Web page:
Thursday, October 23, 2014
Though the Special Forces existed before JFK took the presidential oath, it was JFK who authorized the cap as the official headgear of the U.S. Army Special Forces. “The challenge of this old but new form of operations is a real one and I know that you and the members of your Command will carry on for us and the free world in a manner which is both worthy and inspiring. I am sure the Green Beret will be a mark of distinction in the trying times ahead,” Kennedy wrote to Gen. William Yarborough at Fort Bragg in October 1961.
Pictured at left is MOH Recipient Bernie Adkins and BG Darsie Rogers, Commander of Special Forces Command.
Kennedy visited Yarborough and toured Fort Bragg shortly before he wrote that letter to him in 1961, when he presented the Special Forces with the Green Beret. Among the soldiers who spoke with him in 1961 was Clair Aldrich. Aldrich, who was in attendance Tuesday, was at Kennedy’s funeral in 1963. He said it was the saddest day of his life. “The man, you could just look at him and see confidence," Aldrich said. The second saddest day for Aldrich was when he watched the assassination in Dallas over the television.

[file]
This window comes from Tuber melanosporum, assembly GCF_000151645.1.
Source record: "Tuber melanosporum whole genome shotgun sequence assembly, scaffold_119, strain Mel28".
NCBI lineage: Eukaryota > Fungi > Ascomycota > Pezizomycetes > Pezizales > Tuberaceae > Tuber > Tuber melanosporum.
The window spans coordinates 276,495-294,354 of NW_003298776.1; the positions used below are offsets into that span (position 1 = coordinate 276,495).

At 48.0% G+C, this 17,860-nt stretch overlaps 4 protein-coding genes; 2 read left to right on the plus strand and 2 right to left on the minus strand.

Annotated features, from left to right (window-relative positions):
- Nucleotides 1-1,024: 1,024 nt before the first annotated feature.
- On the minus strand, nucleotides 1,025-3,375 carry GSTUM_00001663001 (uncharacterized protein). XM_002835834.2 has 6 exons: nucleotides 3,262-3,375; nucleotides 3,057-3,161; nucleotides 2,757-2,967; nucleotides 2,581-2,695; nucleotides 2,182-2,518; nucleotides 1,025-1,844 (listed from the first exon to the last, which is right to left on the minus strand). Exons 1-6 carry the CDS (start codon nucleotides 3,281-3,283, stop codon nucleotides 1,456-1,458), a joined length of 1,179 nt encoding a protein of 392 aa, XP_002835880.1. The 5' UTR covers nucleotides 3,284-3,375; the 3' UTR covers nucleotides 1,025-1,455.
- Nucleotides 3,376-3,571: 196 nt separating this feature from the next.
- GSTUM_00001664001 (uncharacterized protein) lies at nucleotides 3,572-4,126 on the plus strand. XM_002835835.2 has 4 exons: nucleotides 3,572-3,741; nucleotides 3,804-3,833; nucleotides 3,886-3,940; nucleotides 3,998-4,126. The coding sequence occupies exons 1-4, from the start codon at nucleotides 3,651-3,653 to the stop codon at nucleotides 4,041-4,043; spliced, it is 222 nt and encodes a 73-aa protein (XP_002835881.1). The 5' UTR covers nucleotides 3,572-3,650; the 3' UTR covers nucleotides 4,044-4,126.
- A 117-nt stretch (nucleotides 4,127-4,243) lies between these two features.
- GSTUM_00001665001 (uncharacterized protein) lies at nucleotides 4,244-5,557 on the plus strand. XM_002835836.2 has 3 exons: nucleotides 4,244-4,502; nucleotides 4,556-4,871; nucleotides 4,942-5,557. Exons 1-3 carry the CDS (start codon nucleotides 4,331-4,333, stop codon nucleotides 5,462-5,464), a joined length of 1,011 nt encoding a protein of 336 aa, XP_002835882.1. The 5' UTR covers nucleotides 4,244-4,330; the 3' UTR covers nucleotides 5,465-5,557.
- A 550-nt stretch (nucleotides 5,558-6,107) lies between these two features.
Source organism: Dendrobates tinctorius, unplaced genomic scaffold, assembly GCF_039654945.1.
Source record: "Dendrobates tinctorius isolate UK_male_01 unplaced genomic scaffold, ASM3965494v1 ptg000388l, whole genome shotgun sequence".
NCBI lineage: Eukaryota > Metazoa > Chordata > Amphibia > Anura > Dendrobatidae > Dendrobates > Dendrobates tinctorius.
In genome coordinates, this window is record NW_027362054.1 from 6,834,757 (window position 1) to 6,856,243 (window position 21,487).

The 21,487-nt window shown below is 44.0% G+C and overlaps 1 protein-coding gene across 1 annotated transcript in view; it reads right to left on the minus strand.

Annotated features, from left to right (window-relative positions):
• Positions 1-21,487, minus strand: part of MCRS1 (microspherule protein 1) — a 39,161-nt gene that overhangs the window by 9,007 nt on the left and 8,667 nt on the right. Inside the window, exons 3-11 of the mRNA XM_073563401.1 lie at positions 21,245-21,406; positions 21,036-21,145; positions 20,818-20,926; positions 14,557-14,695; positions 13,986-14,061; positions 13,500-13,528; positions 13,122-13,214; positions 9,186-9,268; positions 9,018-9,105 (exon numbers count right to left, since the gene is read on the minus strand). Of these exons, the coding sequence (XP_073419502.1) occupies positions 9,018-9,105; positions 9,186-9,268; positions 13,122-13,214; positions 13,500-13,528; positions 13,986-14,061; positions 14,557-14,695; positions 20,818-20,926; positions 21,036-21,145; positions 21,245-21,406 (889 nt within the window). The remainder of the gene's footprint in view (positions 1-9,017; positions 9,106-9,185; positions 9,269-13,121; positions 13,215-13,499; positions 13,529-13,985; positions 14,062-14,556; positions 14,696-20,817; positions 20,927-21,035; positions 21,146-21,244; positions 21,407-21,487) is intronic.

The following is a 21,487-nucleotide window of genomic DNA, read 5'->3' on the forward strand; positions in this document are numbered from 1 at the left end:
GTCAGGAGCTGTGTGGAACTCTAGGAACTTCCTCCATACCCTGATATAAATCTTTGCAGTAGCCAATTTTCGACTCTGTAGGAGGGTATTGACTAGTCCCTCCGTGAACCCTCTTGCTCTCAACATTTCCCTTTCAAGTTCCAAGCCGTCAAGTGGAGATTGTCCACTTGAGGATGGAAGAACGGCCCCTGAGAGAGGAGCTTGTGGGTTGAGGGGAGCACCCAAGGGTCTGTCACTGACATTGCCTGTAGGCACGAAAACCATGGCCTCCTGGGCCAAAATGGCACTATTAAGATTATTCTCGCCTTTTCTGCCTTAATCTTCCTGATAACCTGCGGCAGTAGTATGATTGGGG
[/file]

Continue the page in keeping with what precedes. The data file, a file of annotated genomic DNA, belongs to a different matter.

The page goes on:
The Green Berets expanded their force under JFK by adding four additional groups on active duty and four new groups in the National Guard and the Army Reserve, according to the John F. Kennedy Presidential Library.
“The Green Beret is again becoming a symbol of excellence, a badge of courage, a mark of distinction in the fight for freedom,” Kennedy wrote to the U.S. Army in 1962.
When Kennedy was assassinated in 1963, his family requested the Green Berets participate in the Honor Guard at his funeral.
“(Kennedy) got behind the Green Berets. They are a very highly trained group of people who travel all over the world helping other countries into their freedom process. He was the kind of guy that from his Second World War experience, he just made us so proud that he was behind us. We knew we had a president that was backing us up,” Aldrich said. “His death was just a terrible thing.”
“JFK, what he did in World War II, it just gave us the thrust we needed to go out there and be as much like him as we could. As for how I feel about it today, it makes me so dog-gone proud to come up here and participate in something like this. It’s unbelievable,” Aldrich added.
Article from Stars and Stripes